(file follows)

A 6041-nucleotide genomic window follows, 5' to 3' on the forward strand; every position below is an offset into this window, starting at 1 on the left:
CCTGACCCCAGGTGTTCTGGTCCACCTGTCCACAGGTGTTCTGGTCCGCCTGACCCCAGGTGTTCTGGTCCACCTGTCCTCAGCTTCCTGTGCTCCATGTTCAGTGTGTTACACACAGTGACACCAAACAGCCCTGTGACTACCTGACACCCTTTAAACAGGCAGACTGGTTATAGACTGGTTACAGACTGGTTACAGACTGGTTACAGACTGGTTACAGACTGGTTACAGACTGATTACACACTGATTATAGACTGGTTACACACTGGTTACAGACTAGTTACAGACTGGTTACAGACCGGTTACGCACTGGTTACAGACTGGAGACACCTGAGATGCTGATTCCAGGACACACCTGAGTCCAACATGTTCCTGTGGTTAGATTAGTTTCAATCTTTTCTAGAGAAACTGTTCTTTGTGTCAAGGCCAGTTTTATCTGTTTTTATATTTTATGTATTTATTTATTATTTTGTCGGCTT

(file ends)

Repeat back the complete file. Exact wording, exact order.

A 6041-nucleotide genomic window follows, 5' to 3' on the forward strand; every position below is an offset into this window, starting at 1 on the left:
CCTGACCCCAGGTGTTCTGGTCCACCTGTCCACAGGTGTTCTGGTCCGCCTGACCCCAGGTGTTCTGGTCCACCTGTCCTCAGCTTCCTGTGCTCCATGTTCAGTGTGTTACACACAGTGACACCAAACAGCCCTGTGACTACCTGACACCCTTTAAACAGGCAGACTGGTTATAGACTGGTTACAGACTGGTTACAGACTGGTTACAGACTGGTTACAGACTGGTTACAGACTGATTACACACTGATTATAGACTGGTTACACACTGGTTACAGACTAGTTACAGACTGGTTACAGACCGGTTACGCACTGGTTACAGACTGGAGACACCTGAGATGCTGATTCCAGGACACACCTGAGTCCAACATGTTCCTGTGGTTAGATTAGTTTCAATCTTTTCTAGAGAAACTGTTCTTTGTGTCAAGGCCAGTTTTATCTGTTTTTATATTTTATGTATTTATTTATTATTTTGTCGGCTT